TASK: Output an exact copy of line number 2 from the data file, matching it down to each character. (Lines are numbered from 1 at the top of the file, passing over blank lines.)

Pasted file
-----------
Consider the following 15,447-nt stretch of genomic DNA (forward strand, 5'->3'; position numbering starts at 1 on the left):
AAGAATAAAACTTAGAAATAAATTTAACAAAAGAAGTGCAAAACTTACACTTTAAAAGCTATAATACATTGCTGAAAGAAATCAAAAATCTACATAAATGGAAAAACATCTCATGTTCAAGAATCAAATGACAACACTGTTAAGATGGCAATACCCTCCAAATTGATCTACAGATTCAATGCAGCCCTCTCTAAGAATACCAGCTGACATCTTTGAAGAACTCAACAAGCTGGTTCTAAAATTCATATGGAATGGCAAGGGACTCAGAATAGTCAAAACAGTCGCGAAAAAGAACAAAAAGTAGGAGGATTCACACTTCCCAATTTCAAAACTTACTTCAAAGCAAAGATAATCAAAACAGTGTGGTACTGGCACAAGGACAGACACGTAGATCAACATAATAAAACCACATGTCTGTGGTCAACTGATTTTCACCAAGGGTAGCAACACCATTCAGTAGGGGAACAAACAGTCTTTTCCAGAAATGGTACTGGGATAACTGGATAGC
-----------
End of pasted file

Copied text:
AAGAATAAAACTTAGAAATAAATTTAACAAAAGAAGTGCAAAACTTACACTTTAAAAGCTATAATACATTGCTGAAAGAAATCAAAAATCTACATAAATGGAAAAACATCTCATGTTCAAGAATCAAATGACAACACTGTTAAGATGGCAATACCCTCCAAATTGATCTACAGATTCAATGCAGCCCTCTCTAAGAATACCAGCTGACATCTTTGAAGAACTCAACAAGCTGGTTCTAAAATTCATATGGAATGGCAAGGGACTCAGAATAGTCAAAACAGTCGCGAAAAAGAACAAAAAGTAGGAGGATTCACACTTCCCAATTTCAAAACTTACTTCAAAGCAAAGATAATCAAAACAGTGTGGTACTGGCACAAGGACAGACACGTAGATCAACATAATAAAACCACATGTCTGTGGTCAACTGATTTTCACCAAGGGTAGCAACACCATTCAGTAGGGGAACAAACAGTCTTTTCCAGAAATGGTACTGGGATAACTGGATAGC